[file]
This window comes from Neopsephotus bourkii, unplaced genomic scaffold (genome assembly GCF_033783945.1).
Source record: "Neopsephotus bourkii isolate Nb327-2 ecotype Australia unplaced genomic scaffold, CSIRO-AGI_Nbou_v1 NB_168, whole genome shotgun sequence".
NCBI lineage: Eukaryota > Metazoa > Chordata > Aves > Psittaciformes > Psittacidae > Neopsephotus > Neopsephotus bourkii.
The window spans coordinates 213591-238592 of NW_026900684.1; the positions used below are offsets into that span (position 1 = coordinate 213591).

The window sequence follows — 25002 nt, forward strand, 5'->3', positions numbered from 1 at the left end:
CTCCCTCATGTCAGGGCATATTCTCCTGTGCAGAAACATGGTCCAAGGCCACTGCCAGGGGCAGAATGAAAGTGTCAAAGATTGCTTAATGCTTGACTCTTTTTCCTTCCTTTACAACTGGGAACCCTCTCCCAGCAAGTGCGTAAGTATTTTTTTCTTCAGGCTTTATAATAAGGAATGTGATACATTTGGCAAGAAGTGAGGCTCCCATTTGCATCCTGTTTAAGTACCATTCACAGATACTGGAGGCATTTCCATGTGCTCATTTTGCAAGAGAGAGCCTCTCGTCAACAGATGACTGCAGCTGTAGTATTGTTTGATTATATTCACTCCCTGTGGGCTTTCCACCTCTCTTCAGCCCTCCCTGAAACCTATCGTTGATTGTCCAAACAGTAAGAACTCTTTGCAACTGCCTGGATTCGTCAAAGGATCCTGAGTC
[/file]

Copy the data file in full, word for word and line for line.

This window comes from Neopsephotus bourkii, unplaced genomic scaffold (genome assembly GCF_033783945.1).
Source record: "Neopsephotus bourkii isolate Nb327-2 ecotype Australia unplaced genomic scaffold, CSIRO-AGI_Nbou_v1 NB_168, whole genome shotgun sequence".
NCBI lineage: Eukaryota > Metazoa > Chordata > Aves > Psittaciformes > Psittacidae > Neopsephotus > Neopsephotus bourkii.
The window spans coordinates 213591-238592 of NW_026900684.1; the positions used below are offsets into that span (position 1 = coordinate 213591).

The window sequence follows — 25002 nt, forward strand, 5'->3', positions numbered from 1 at the left end:
CTCCCTCATGTCAGGGCATATTCTCCTGTGCAGAAACATGGTCCAAGGCCACTGCCAGGGGCAGAATGAAAGTGTCAAAGATTGCTTAATGCTTGACTCTTTTTCCTTCCTTTACAACTGGGAACCCTCTCCCAGCAAGTGCGTAAGTATTTTTTTCTTCAGGCTTTATAATAAGGAATGTGATACATTTGGCAAGAAGTGAGGCTCCCATTTGCATCCTGTTTAAGTACCATTCACAGATACTGGAGGCATTTCCATGTGCTCATTTTGCAAGAGAGAGCCTCTCGTCAACAGATGACTGCAGCTGTAGTATTGTTTGATTATATTCACTCCCTGTGGGCTTTCCACCTCTCTTCAGCCCTCCCTGAAACCTATCGTTGATTGTCCAAACAGTAAGAACTCTTTGCAACTGCCTGGATTCGTCAAAGGATCCTGAGTC